Sharon Schaffer the Development & Vision Strategy Implementation Manager, shares her views on the Local Vision Strategy London Implementation Programme

The Vision of the Vision Strategy London Implementation Programme?

When we started the Local Vision Strategy London Implementation Programme 3 years ago it was, for me, a step into unknown territory… I had project managed before, but never in the public sector, and the thought of engaging with the ‘powers that be’ was somewhat intimidating.

Three years on and I have discovered that we all have a job to do, and are, more often than not, very thankful if there is help out there to enable us to do it.

With this attitude in mind I have set about drawing together people across the eye health and sight loss pathway, with the clarion call of ‘we are all in this together (even those who may not have known it at the beginning), so lets help each other to do our jobs’.

So where has this got us…. And more pertinently where hasn’t it got us?

Where it has got us is in to a position where we have, in each and every borough of east London:

• a healthy, well represented, cross sector Vision Strategy Group,

• a Vision Strategy (detailing eye health and sight loss needs, and gaps in provision)

• An Action Plan addressing these gaps, being implemented by each Group.

We also have ELVis implementing frontline projects and services to address the gaps identified in the strategies, and user led peer groups in each borough ensuring that support and activities are in place for VI people locally.

Where it hasn’t got us is into local ownership… the road to making each group self-sustainable is rocky. And I have been musing on why this might be so…My thinking is that, as this project was instigated by the Voluntary Sector, the public sectors (health and social care) do not feel bound to it – happy to participate, but not bound – as there is no obligation or accountability to it coming from ‘on high’.

So the emphasis is now on trying to ensure that each strategy is embedded into the local health and wellbeing framework (so that vision can be worked into the relevant priority strategies and remain higher up the agenda than it was previously) and endorsed by the local authority and clinical commissioning group (so that the strategy and action plan’s implementation can be monitored at top level).

The onus, nevertheless, currently remains on the third sector to drive it, and to hold providers to account on delivery…. The best way to ensure this must be to have vision impaired people actively involved, if not chairing, each Vision Strategy Group, and thereby driving it, and the stakeholders in it, forward…ensuring, by their very presence and best interests, that vision remains on the agenda.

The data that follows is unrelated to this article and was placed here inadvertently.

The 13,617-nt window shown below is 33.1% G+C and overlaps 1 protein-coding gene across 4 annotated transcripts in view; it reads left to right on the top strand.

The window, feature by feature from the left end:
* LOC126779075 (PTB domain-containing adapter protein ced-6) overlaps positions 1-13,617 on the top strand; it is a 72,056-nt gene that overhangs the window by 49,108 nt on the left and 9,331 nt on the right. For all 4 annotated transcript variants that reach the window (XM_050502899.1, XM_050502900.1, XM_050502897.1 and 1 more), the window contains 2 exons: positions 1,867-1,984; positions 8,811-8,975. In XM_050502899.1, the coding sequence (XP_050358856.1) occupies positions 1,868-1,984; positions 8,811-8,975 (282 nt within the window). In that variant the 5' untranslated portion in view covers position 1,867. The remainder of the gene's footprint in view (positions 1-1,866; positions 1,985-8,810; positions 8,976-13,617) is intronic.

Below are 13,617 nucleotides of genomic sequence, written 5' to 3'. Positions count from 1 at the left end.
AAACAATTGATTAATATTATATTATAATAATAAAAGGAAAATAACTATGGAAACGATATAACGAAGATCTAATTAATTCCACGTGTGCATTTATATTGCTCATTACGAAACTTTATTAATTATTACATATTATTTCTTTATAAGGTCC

But what if, like me when I embarked on this project, those people are not knowledgeable in the ways of health and social care protocols and structures? Or not used to holding a lot of busy professionals to account? …. I find myself echoing Roger’s call to action in his blog a few weeks ago…. “We must create effective and productive partnerships, allowing us all to contribute our specialist expertise, but always focusing on the individual and a genuine person centred approach”…. so that in 10 years time we really can look back and see that we have made a tangible difference.

Onward and upward…..

And with this in mind… here’s what the rest of the team have been up to this week:

• Good to see that the VS Groups are gaining momentum in terms of becoming recognised as a viable    resource amongst the decision making bodies in the Local Authorities and Health structures

• Chaired the SocialEyes Committee Meeting

• Chaired the VIPON Committee Meeting

• Attended the Waltham Forest Vision BBQ

• Delivered Vision Impairment Awareness Training to Thomas Pocklington Trust staff

• Attended the ActivEyes Redbridge Breakfast Club.

• Attended the Solutions to Everyday Living event, hosted by Action for Blind People at the RNIB

• Met with Metro Blind Sport to discuss various matters, including initial arrangements for the Metro Athletics Open Games next year.

• Held an investigatory meeting to look at how support can effectively be provided to Vision

Impaired people wanting to work in the fitness industry.

• Held a meeting with Waltham Forest vision to discuss further their fundraising ideas.

Have a wonderful week

Published by

eastlondonvision

East London Vision (ELVis) is the subgroup for the 7 geographical areas that naturally cover all of east London north of the Thames: • Barking and Dagenham • City and Hackney • Havering • Newham • Redbridge • Tower Hamlets • Waltham Forest. ELVis is designed to provide an effective and efficient way of ensuring that vision impaired people living in East London get the support and services they need. It is an umbrella organisation with voluntary sector, user led representation in each of the east London boroughs. Our vision is that everyone living in East London experiencing, or at risk of, any form of sight loss, receives a high quality service relevant to their need and at a time appropriate for themselves. Our aim is to enhance & link vision impaired services and organisations throughout East London, improving the quality of life for blind and partially sighted people and increasing individual independence.

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